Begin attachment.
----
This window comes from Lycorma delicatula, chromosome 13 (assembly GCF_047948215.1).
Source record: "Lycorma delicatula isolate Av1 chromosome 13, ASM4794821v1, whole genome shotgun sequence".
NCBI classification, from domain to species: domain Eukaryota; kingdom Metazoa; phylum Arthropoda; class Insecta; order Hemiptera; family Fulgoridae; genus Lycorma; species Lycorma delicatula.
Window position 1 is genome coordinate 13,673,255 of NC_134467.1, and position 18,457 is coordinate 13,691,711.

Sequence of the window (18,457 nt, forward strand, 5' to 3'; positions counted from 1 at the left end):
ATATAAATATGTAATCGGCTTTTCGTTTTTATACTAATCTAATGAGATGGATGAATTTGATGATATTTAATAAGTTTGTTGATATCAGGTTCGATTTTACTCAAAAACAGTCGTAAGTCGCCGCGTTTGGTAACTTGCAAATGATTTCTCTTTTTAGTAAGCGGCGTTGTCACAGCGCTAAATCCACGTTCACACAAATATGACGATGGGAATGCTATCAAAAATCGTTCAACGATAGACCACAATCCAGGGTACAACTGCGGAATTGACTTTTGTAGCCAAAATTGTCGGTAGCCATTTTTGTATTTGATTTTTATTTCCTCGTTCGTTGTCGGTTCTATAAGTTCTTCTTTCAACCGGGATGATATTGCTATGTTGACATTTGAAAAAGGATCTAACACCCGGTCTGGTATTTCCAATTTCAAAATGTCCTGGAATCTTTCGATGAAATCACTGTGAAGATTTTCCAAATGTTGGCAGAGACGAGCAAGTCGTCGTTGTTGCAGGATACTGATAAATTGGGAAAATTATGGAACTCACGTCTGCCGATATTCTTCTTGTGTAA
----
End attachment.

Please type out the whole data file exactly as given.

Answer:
This window comes from Lycorma delicatula, chromosome 13 (assembly GCF_047948215.1).
Source record: "Lycorma delicatula isolate Av1 chromosome 13, ASM4794821v1, whole genome shotgun sequence".
NCBI classification, from domain to species: domain Eukaryota; kingdom Metazoa; phylum Arthropoda; class Insecta; order Hemiptera; family Fulgoridae; genus Lycorma; species Lycorma delicatula.
Window position 1 is genome coordinate 13,673,255 of NC_134467.1, and position 18,457 is coordinate 13,691,711.

Sequence of the window (18,457 nt, forward strand, 5' to 3'; positions counted from 1 at the left end):
ATATAAATATGTAATCGGCTTTTCGTTTTTATACTAATCTAATGAGATGGATGAATTTGATGATATTTAATAAGTTTGTTGATATCAGGTTCGATTTTACTCAAAAACAGTCGTAAGTCGCCGCGTTTGGTAACTTGCAAATGATTTCTCTTTTTAGTAAGCGGCGTTGTCACAGCGCTAAATCCACGTTCACACAAATATGACGATGGGAATGCTATCAAAAATCGTTCAACGATAGACCACAATCCAGGGTACAACTGCGGAATTGACTTTTGTAGCCAAAATTGTCGGTAGCCATTTTTGTATTTGATTTTTATTTCCTCGTTCGTTGTCGGTTCTATAAGTTCTTCTTTCAACCGGGATGATATTGCTATGTTGACATTTGAAAAAGGATCTAACACCCGGTCTGGTATTTCCAATTTCAAAATGTCCTGGAATCTTTCGATGAAATCACTGTGAAGATTTTCCAAATGTTGGCAGAGACGAGCAAGTCGTCGTTGTTGCAGGATACTGATAAATTGGGAAAATTATGGAACTCACGTCTGCCGATATTCTTCTTGTGTAA